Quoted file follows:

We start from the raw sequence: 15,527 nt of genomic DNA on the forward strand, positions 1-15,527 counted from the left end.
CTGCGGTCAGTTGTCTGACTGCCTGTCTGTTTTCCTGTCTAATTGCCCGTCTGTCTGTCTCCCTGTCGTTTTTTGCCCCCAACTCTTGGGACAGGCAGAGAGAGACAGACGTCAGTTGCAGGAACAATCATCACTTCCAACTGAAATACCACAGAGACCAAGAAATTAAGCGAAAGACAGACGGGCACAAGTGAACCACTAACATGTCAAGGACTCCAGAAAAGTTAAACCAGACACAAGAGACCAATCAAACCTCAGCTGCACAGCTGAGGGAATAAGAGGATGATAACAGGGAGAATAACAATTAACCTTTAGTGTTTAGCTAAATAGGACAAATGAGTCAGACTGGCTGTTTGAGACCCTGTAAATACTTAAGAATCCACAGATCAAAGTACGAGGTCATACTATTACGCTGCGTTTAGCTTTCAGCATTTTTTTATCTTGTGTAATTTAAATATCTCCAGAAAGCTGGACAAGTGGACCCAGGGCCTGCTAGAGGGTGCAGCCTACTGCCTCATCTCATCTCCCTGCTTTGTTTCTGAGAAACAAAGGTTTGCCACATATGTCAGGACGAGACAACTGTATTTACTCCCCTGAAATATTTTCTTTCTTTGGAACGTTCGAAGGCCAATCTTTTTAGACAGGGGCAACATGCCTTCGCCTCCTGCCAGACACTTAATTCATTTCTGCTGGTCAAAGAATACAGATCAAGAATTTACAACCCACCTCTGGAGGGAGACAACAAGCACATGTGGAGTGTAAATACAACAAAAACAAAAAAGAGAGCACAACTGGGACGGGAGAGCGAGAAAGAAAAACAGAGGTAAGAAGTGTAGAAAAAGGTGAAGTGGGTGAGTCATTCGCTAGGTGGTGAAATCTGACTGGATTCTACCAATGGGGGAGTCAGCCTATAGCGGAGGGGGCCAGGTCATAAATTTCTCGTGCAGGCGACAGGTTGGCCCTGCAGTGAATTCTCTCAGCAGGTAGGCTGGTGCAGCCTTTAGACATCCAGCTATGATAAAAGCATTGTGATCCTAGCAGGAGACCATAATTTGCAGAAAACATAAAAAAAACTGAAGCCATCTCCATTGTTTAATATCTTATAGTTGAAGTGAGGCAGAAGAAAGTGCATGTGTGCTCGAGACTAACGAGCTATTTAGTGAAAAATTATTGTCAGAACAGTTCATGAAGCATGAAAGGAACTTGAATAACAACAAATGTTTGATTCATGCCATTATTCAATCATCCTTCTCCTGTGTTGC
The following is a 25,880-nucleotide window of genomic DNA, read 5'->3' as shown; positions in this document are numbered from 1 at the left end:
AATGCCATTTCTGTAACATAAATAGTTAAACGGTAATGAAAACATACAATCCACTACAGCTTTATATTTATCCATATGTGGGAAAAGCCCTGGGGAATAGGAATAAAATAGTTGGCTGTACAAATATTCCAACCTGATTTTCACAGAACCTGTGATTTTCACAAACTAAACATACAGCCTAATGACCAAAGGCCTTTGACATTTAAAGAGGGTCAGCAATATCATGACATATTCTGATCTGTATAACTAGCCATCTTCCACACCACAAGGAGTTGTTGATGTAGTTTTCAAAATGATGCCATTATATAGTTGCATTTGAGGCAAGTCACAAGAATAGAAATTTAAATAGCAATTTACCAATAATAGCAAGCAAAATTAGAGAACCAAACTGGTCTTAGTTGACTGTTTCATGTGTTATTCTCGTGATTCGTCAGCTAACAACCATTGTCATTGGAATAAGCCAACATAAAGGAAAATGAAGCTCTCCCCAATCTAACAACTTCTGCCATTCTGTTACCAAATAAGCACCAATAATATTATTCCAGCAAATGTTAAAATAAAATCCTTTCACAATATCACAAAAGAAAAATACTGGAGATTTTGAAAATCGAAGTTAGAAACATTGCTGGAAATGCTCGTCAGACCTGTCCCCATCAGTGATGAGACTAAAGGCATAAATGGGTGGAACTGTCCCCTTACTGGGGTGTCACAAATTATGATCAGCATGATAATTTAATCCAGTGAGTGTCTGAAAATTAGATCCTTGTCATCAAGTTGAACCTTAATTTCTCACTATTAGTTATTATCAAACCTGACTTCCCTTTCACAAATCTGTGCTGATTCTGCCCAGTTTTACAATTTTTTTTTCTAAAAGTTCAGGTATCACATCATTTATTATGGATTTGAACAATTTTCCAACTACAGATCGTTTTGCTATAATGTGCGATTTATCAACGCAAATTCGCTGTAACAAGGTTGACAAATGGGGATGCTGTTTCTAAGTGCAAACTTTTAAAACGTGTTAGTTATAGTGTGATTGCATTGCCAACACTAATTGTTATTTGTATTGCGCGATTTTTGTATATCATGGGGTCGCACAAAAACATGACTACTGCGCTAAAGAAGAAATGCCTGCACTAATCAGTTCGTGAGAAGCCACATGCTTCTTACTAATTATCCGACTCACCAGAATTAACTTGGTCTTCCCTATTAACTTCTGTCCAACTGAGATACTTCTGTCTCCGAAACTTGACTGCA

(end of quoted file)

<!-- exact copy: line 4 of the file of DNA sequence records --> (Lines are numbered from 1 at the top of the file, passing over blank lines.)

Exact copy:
AATGCCATTTCTGTAACATAAATAGTTAAACGGTAATGAAAACATACAATCCACTACAGCTTTATATTTATCCATATGTGGGAAAAGCCCTGGGGAATAGGAATAAAATAGTTGGCTGTACAAATATTCCAACCTGATTTTCACAGAACCTGTGATTTTCACAAACTAAACATACAGCCTAATGACCAAAGGCCTTTGACATTTAAAGAGGGTCAGCAATATCATGACATATTCTGATCTGTATAACTAGCCATCTTCCACACCACAAGGAGTTGTTGATGTAGTTTTCAAAATGATGCCATTATATAGTTGCATTTGAGGCAAGTCACAAGAATAGAAATTTAAATAGCAATTTACCAATAATAGCAAGCAAAATTAGAGAACCAAACTGGTCTTAGTTGACTGTTTCATGTGTTATTCTCGTGATTCGTCAGCTAACAACCATTGTCATTGGAATAAGCCAACATAAAGGAAAATGAAGCTCTCCCCAATCTAACAACTTCTGCCATTCTGTTACCAAATAAGCACCAATAATATTATTCCAGCAAATGTTAAAATAAAATCCTTTCACAATATCACAAAAGAAAAATACTGGAGATTTTGAAAATCGAAGTTAGAAACATTGCTGGAAATGCTCGTCAGACCTGTCCCCATCAGTGATGAGACTAAAGGCATAAATGGGTGGAACTGTCCCCTTACTGGGGTGTCACAAATTATGATCAGCATGATAATTTAATCCAGTGAGTGTCTGAAAATTAGATCCTTGTCATCAAGTTGAACCTTAATTTCTCACTATTAGTTATTATCAAACCTGACTTCCCTTTCACAAATCTGTGCTGATTCTGCCCAGTTTTACAATTTTTTTTTCTAAAAGTTCAGGTATCACATCATTTATTATGGATTTGAACAATTTTCCAACTACAGATCGTTTTGCTATAATGTGCGATTTATCAACGCAAATTCGCTGTAACAAGGTTGACAAATGGGGATGCTGTTTCTAAGTGCAAACTTTTAAAACGTGTTAGTTATAGTGTGATTGCATTGCCAACACTAATTGTTATTTGTATTGCGCGATTTTTGTATATCATGGGGTCGCACAAAAACATGACTACTGCGCTAAAGAAGAAATGCCTGCACTAATCAGTTCGTGAGAAGCCACATGCTTCTTACTAATTATCCGACTCACCAGAATTAACTTGGTCTTCCCTATTAACTTCTGTCCAACTGAGATACTTCTGTCTCCGAAACTTGACTGCA